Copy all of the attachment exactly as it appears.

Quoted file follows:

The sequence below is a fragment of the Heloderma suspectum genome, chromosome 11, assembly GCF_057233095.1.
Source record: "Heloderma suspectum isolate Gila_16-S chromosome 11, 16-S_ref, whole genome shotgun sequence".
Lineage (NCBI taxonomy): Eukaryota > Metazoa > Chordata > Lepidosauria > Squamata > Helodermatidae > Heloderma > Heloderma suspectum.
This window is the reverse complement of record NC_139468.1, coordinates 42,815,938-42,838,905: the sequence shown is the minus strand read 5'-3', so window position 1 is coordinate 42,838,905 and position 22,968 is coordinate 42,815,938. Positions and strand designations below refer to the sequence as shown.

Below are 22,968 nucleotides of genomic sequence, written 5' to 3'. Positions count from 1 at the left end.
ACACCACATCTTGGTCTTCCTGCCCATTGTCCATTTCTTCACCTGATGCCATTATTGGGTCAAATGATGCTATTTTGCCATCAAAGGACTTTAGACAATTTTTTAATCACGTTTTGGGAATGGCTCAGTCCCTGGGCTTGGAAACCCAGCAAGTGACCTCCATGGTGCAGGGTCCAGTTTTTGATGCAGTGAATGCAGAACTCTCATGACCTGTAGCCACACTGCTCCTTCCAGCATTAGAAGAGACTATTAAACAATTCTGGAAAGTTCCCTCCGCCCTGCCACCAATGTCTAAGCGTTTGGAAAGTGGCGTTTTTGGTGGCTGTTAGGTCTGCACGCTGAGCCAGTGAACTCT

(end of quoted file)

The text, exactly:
The sequence below is a fragment of the Heloderma suspectum genome, chromosome 11, assembly GCF_057233095.1.
Source record: "Heloderma suspectum isolate Gila_16-S chromosome 11, 16-S_ref, whole genome shotgun sequence".
Lineage (NCBI taxonomy): Eukaryota > Metazoa > Chordata > Lepidosauria > Squamata > Helodermatidae > Heloderma > Heloderma suspectum.
This window is the reverse complement of record NC_139468.1, coordinates 42,815,938-42,838,905: the sequence shown is the minus strand read 5'-3', so window position 1 is coordinate 42,838,905 and position 22,968 is coordinate 42,815,938. Positions and strand designations below refer to the sequence as shown.

Below are 22,968 nucleotides of genomic sequence, written 5' to 3'. Positions count from 1 at the left end.
ACACCACATCTTGGTCTTCCTGCCCATTGTCCATTTCTTCACCTGATGCCATTATTGGGTCAAATGATGCTATTTTGCCATCAAAGGACTTTAGACAATTTTTTAATCACGTTTTGGGAATGGCTCAGTCCCTGGGCTTGGAAACCCAGCAAGTGACCTCCATGGTGCAGGGTCCAGTTTTTGATGCAGTGAATGCAGAACTCTCATGACCTGTAGCCACACTGCTCCTTCCAGCATTAGAAGAGACTATTAAACAATTCTGGAAAGTTCCCTCCGCCCTGCCACCAATGTCTAAGCGTTTGGAAAGTGGCGTTTTTGGTGGCTGTTAGGTCTGCACGCTGAGCCAGTGAACTCT